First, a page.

What you need to know:
- Mama Ngina Kenyatta has over the years acquired the status of the perfect public figure widow.
- She has jealously guarded the Jomo Kenyatta name to the point that the man achieved near-deity status.
When Daniel arap Moi became President in 1978, he sought to cement his political base by reaching out to politicians who had been exiled to political Siberia by Jomo Kenyatta and his cabal known as the Kiambu Mafia.
One of these was Kenya’s first vice-president Jaramogi Oginga Odinga. Jaramogi was set to be rehabilitated and recapture the Bondo parliamentary seat. Everything was going according to plan, until Jaramogi, on a tour of Mombasa, revisited his oft-repeated line – that Kenyatta was a land grabber.
Those in the know say that a quiet protest from Mama Ngina Kenyatta saw a furious Moi sack Jaramogi from the chairmanship of the Cotton and Lint Marketing Board and his path to Parliament was blocked.
Fast-forward to the 1990s and one day Mark Too, a fixer par excellence in the Moi administration, also made a slur against Jomo. Again, those familiar with the story say that this time Mama Ngina was livid because unlike Jaramogi, Mark was a member of Moi's kitchen Cabinet.
In this instance, a Kenya Air Force chopper delivered Mama Ngina to Kabarak, where she registered her protest, it is claimed. Too was reprimanded and the matter rested.
To her credit, Mama Ngina has over the years acquired the status of the perfect public figure widow – keeping mostly to herself far and away from the rough and tumble of politics.
In most cases, all that Kenyans saw of the former First Family was on August 22 of every year as Mama Ngina led his well-groomed Kenyatta clan for a wreath-laying ceremony at his mausoleum followed by a memorial service at the nearby Holy Family Basilica.
Meanwhile, she has jealously guarded the Jomo Kenyatta name to the point that the man achieved near-deity status. Over the years, Kenyatta acquired a larger-than-life stature in Kenyan politics.
Those of us who grew up in Nairobi and parts of Central Kenya remember the fanatical support many of his admirers accorded Kenyatta even in death.
One was never quite qualified to vie for any political seat unless they had the ubiquitous black leather jacket (long before Kalenjins came to town with their brown version of 'cheget') that was associated with Jomo. Shopkeepers kept his portrait side by side with that of Moi. This was accessorised with a fly whisk and the title ‘Mutongoria’.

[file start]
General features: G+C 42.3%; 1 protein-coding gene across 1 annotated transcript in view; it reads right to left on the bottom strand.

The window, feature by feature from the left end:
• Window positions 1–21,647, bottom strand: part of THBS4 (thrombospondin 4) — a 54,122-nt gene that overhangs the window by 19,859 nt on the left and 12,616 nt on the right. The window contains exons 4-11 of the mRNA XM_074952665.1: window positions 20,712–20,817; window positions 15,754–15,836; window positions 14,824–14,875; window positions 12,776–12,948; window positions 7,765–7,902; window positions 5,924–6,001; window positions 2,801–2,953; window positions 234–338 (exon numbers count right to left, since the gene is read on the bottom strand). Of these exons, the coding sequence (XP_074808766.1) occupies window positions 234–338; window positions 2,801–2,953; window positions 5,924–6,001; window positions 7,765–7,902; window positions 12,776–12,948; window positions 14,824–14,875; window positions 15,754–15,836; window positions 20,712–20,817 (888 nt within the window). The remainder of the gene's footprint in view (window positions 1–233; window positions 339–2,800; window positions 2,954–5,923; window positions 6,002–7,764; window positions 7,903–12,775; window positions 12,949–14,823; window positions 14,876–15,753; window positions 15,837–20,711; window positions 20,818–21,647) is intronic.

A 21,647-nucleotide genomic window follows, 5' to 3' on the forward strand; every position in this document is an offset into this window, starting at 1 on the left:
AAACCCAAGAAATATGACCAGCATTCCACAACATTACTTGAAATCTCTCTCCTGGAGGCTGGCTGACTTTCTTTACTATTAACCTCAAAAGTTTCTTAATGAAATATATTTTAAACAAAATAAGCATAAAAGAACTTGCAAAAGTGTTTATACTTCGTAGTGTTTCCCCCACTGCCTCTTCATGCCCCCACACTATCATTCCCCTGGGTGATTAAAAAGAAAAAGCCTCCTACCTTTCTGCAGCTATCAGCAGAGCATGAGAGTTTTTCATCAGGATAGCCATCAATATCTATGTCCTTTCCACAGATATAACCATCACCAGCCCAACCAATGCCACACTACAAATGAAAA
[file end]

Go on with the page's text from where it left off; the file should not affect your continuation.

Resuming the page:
However, either inadvertently or by design, the hallowed status Kenyatta has enjoyed over the years seems to be coming to a screeching halt. Deliberately or inadvertently, Deputy President William Ruto and his Hustler vs Dynasty narrative in our national political discourse has caught on like a house on fire and the major casualty has been the Kenyatta name.
The Hustler campaign that is touted to be the be-all and cure-all of our political, social and economic maladies over the past 50 years has ended up upending the perfectly cultivated Kenyatta name and history.
What was unimaginable just a decade ago – questioning Kenyatta’s freedom fighter credentials and the fabulous wealth the family wields – is now common in social places and in homes across the Mt Kenya area, the place where the Kenyatta myth was held with utmost regard.
Perhaps the height of this revisiting of history was when Gatundu South MP Moses Kuria took to the agora at a rally called by DP Ruto to throw broadsides at Jomo’s son, President Uhuru Kenyatta, and in not any other place but Ichaweri village, where Jomo hailed from.
Political commentator George Kimando believes that this new rebellion was a long time coming. He says that politics in Kenya has always been choreographed and that power levers have been held by a few who have played the tribal card, playing one tribe against another and/or others.